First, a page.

News and Press Releases

Owner of Debt Collection Business Pleads Guilty to Using Company Database to Assist $1.5 Million ID Theft Ring

February 10, 2012

ALEXANDRIA, Va. – Stephanie Bowman, 50, of Valley Stream, N.Y., pled guilty yesterday to providing personal identifiers to conspirators in a nationwide identity theft ring that resulted in a total loss of approximately $1.5 million involving at least 10 financial institutions.

            Neil H. MacBride, United States Attorney for the Eastern District of Virginia; Daniel Cortez, Inspector in Charge of the Washington Division of the United States Postal Inspection Service; and David E. Beach, Special Agent in Charge of the United States Secret Service’s Washington Field Office, made the announcement after the plea was accepted by United States District Judge T. S. Ellis III. 

            Bowman pled guilty on Feb. 9, 2012, to conspiring to commit bank fraud and faces a maximum penalty of 30 years in prison when she is sentenced on April 27, 2012.

            According to court documents, Bowman owned and operated Supreme Judgment Recovery, a debt collection business located in Elmont, N.Y. From July 2007 through 2009, Bowman conspired with others a nationwide fraud scheme to steal money from individuals and financial institutions, corruptly retrieving the personal identifiers – such as dates of birth, social security numbers, and addresses – of individuals in the company’s computer database and providing the information to Clyde Austin Gray, Jr., of Waldorf, Md., and others within the conspiracy.

            The conspirators used this information to make counterfeit driver’s licenses and military identification cards, which were distributed along with counterfeit checks drawn on the victims’ bank accounts and other bank account information to other co-conspirators.  Using the IDs and stolen bank information to impersonate victims, the conspirators made split deposit transactions – depositing a check drawn on the bank account of another victim and then siphoning the money out of the falsely inflated account.  According to court documents associated with this conspiracy, the total fraud loss, including intended loss, attributed to the conspiracy is approximately $1.5 million.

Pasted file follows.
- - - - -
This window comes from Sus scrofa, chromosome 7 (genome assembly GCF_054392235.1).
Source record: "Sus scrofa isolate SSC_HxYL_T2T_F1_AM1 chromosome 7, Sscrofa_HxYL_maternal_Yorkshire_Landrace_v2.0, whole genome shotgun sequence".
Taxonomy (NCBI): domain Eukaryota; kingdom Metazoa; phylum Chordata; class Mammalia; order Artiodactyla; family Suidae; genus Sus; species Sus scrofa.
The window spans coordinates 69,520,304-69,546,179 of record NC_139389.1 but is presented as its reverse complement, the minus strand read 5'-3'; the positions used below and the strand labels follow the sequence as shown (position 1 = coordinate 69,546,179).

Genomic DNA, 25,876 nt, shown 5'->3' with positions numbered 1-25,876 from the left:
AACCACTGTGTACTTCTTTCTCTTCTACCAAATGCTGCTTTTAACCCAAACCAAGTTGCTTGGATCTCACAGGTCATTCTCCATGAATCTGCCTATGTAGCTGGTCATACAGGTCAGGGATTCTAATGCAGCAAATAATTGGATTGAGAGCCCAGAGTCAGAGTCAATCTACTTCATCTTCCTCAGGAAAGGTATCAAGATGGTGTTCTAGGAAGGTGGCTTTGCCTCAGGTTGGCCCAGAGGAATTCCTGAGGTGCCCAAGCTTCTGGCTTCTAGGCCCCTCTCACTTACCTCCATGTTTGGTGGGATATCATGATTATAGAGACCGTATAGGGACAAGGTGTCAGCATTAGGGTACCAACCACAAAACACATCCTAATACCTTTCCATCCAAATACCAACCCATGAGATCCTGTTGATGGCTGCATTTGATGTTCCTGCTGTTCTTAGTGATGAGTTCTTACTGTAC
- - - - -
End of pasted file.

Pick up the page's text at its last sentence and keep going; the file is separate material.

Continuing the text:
To date, 12 individuals have been convicted as part of this conspiracy. Gray was sentenced to 136 months in prison on Nov. 13, 2009, and another ringleader, Leonardo Darnell Zanders, of Dolton, Ill., was sentenced to 200 months in prison on Jan. 22, 2010.

            This case was investigated by the United States Secret Service and the United States Postal Inspection Service.  Assistant United States Attorney Timothy D. Belevetz is prosecuting the case on behalf of the United States.

            A copy of this press release may be found on the website of the United States Attorney's Office for the Eastern District of Virginia at  Related court documents and information may be found on the website of the District Court for the Eastern District of Virginia at or on


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